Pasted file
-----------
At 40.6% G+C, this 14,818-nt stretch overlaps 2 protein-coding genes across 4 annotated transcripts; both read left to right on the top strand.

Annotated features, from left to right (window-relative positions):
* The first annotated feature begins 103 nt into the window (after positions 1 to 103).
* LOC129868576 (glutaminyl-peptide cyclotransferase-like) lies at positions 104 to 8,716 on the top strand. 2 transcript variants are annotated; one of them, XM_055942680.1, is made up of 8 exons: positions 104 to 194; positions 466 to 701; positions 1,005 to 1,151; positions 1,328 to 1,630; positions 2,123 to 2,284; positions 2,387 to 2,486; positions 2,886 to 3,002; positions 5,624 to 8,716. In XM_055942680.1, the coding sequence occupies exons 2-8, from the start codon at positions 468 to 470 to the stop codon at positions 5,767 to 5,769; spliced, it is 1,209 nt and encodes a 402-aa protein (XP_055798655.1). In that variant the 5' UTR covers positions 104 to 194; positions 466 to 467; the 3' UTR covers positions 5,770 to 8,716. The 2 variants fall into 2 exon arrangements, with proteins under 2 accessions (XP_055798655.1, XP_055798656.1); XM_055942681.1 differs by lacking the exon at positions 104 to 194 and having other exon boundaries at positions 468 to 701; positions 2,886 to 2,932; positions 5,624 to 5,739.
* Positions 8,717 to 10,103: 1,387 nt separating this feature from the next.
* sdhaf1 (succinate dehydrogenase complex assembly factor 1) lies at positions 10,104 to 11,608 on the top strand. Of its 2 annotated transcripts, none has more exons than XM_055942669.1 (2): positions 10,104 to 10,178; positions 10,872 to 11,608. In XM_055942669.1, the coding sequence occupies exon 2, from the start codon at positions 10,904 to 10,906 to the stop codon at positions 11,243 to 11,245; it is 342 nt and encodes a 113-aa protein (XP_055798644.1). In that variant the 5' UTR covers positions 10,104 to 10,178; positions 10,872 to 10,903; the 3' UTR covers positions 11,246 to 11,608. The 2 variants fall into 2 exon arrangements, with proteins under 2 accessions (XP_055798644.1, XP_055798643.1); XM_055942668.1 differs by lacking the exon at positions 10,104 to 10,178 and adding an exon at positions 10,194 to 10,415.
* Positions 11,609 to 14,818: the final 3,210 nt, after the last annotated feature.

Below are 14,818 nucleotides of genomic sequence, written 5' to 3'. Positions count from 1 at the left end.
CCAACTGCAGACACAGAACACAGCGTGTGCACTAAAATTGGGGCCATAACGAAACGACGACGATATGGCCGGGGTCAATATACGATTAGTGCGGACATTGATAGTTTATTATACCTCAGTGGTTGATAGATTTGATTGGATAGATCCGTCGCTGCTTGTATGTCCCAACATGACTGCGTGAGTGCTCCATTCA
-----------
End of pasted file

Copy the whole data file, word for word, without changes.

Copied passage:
At 40.6% G+C, this 14,818-nt stretch overlaps 2 protein-coding genes across 4 annotated transcripts; both read left to right on the top strand.

Annotated features, from left to right (window-relative positions):
* The first annotated feature begins 103 nt into the window (after positions 1 to 103).
* LOC129868576 (glutaminyl-peptide cyclotransferase-like) lies at positions 104 to 8,716 on the top strand. 2 transcript variants are annotated; one of them, XM_055942680.1, is made up of 8 exons: positions 104 to 194; positions 466 to 701; positions 1,005 to 1,151; positions 1,328 to 1,630; positions 2,123 to 2,284; positions 2,387 to 2,486; positions 2,886 to 3,002; positions 5,624 to 8,716. In XM_055942680.1, the coding sequence occupies exons 2-8, from the start codon at positions 468 to 470 to the stop codon at positions 5,767 to 5,769; spliced, it is 1,209 nt and encodes a 402-aa protein (XP_055798655.1). In that variant the 5' UTR covers positions 104 to 194; positions 466 to 467; the 3' UTR covers positions 5,770 to 8,716. The 2 variants fall into 2 exon arrangements, with proteins under 2 accessions (XP_055798655.1, XP_055798656.1); XM_055942681.1 differs by lacking the exon at positions 104 to 194 and having other exon boundaries at positions 468 to 701; positions 2,886 to 2,932; positions 5,624 to 5,739.
* Positions 8,717 to 10,103: 1,387 nt separating this feature from the next.
* sdhaf1 (succinate dehydrogenase complex assembly factor 1) lies at positions 10,104 to 11,608 on the top strand. Of its 2 annotated transcripts, none has more exons than XM_055942669.1 (2): positions 10,104 to 10,178; positions 10,872 to 11,608. In XM_055942669.1, the coding sequence occupies exon 2, from the start codon at positions 10,904 to 10,906 to the stop codon at positions 11,243 to 11,245; it is 342 nt and encodes a 113-aa protein (XP_055798644.1). In that variant the 5' UTR covers positions 10,104 to 10,178; positions 10,872 to 10,903; the 3' UTR covers positions 11,246 to 11,608. The 2 variants fall into 2 exon arrangements, with proteins under 2 accessions (XP_055798644.1, XP_055798643.1); XM_055942668.1 differs by lacking the exon at positions 10,104 to 10,178 and adding an exon at positions 10,194 to 10,415.
* Positions 11,609 to 14,818: the final 3,210 nt, after the last annotated feature.

Below are 14,818 nucleotides of genomic sequence, written 5' to 3'. Positions count from 1 at the left end.
CCAACTGCAGACACAGAACACAGCGTGTGCACTAAAATTGGGGCCATAACGAAACGACGACGATATGGCCGGGGTCAATATACGATTAGTGCGGACATTGATAGTTTATTATACCTCAGTGGTTGATAGATTTGATTGGATAGATCCGTCGCTGCTTGTATGTCCCAACATGACTGCGTGAGTGCTCCATTCA